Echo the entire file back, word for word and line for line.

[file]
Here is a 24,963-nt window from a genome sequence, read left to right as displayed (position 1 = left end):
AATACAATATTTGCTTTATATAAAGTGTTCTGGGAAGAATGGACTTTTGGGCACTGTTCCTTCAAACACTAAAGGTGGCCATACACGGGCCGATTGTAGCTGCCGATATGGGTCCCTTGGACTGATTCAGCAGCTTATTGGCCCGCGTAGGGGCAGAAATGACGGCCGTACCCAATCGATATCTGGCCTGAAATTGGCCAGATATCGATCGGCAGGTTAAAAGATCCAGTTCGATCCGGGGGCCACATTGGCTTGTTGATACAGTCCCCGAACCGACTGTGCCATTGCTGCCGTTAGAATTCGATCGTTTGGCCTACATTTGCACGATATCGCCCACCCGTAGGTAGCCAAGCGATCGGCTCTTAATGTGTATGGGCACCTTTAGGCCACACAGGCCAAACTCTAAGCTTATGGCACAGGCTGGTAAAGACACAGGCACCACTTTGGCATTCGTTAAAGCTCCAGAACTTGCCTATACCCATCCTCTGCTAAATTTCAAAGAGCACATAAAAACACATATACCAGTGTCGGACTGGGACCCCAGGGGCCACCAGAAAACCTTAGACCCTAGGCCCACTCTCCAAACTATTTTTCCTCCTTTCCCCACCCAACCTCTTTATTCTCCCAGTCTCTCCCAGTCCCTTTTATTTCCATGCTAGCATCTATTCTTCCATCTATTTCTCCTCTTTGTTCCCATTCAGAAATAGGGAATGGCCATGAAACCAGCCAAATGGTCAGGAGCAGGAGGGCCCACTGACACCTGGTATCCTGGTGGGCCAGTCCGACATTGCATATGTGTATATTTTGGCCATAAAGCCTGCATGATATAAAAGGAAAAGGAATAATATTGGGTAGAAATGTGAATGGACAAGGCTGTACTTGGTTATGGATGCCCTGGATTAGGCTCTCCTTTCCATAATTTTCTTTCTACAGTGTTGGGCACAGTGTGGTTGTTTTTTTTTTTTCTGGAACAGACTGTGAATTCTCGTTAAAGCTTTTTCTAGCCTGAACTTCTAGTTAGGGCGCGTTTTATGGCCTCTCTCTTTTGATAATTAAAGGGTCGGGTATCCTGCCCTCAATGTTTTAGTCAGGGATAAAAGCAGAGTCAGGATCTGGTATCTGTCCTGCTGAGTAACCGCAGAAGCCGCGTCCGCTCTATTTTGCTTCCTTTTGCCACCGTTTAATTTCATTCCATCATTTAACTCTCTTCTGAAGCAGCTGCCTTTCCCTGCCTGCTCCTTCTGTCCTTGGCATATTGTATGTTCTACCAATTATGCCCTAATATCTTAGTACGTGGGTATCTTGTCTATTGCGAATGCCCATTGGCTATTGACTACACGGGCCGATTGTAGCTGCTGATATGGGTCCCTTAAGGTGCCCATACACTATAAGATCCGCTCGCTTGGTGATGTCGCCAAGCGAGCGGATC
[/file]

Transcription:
Here is a 24,963-nt window from a genome sequence, read left to right as displayed (position 1 = left end):
AATACAATATTTGCTTTATATAAAGTGTTCTGGGAAGAATGGACTTTTGGGCACTGTTCCTTCAAACACTAAAGGTGGCCATACACGGGCCGATTGTAGCTGCCGATATGGGTCCCTTGGACTGATTCAGCAGCTTATTGGCCCGCGTAGGGGCAGAAATGACGGCCGTACCCAATCGATATCTGGCCTGAAATTGGCCAGATATCGATCGGCAGGTTAAAAGATCCAGTTCGATCCGGGGGCCACATTGGCTTGTTGATACAGTCCCCGAACCGACTGTGCCATTGCTGCCGTTAGAATTCGATCGTTTGGCCTACATTTGCACGATATCGCCCACCCGTAGGTAGCCAAGCGATCGGCTCTTAATGTGTATGGGCACCTTTAGGCCACACAGGCCAAACTCTAAGCTTATGGCACAGGCTGGTAAAGACACAGGCACCACTTTGGCATTCGTTAAAGCTCCAGAACTTGCCTATACCCATCCTCTGCTAAATTTCAAAGAGCACATAAAAACACATATACCAGTGTCGGACTGGGACCCCAGGGGCCACCAGAAAACCTTAGACCCTAGGCCCACTCTCCAAACTATTTTTCCTCCTTTCCCCACCCAACCTCTTTATTCTCCCAGTCTCTCCCAGTCCCTTTTATTTCCATGCTAGCATCTATTCTTCCATCTATTTCTCCTCTTTGTTCCCATTCAGAAATAGGGAATGGCCATGAAACCAGCCAAATGGTCAGGAGCAGGAGGGCCCACTGACACCTGGTATCCTGGTGGGCCAGTCCGACATTGCATATGTGTATATTTTGGCCATAAAGCCTGCATGATATAAAAGGAAAAGGAATAATATTGGGTAGAAATGTGAATGGACAAGGCTGTACTTGGTTATGGATGCCCTGGATTAGGCTCTCCTTTCCATAATTTTCTTTCTACAGTGTTGGGCACAGTGTGGTTGTTTTTTTTTTTTCTGGAACAGACTGTGAATTCTCGTTAAAGCTTTTTCTAGCCTGAACTTCTAGTTAGGGCGCGTTTTATGGCCTCTCTCTTTTGATAATTAAAGGGTCGGGTATCCTGCCCTCAATGTTTTAGTCAGGGATAAAAGCAGAGTCAGGATCTGGTATCTGTCCTGCTGAGTAACCGCAGAAGCCGCGTCCGCTCTATTTTGCTTCCTTTTGCCACCGTTTAATTTCATTCCATCATTTAACTCTCTTCTGAAGCAGCTGCCTTTCCCTGCCTGCTCCTTCTGTCCTTGGCATATTGTATGTTCTACCAATTATGCCCTAATATCTTAGTACGTGGGTATCTTGTCTATTGCGAATGCCCATTGGCTATTGACTACACGGGCCGATTGTAGCTGCTGATATGGGTCCCTTAAGGTGCCCATACACTATAAGATCCGCTCGCTTGGTGATGTCGCCAAGCGAGCGGATC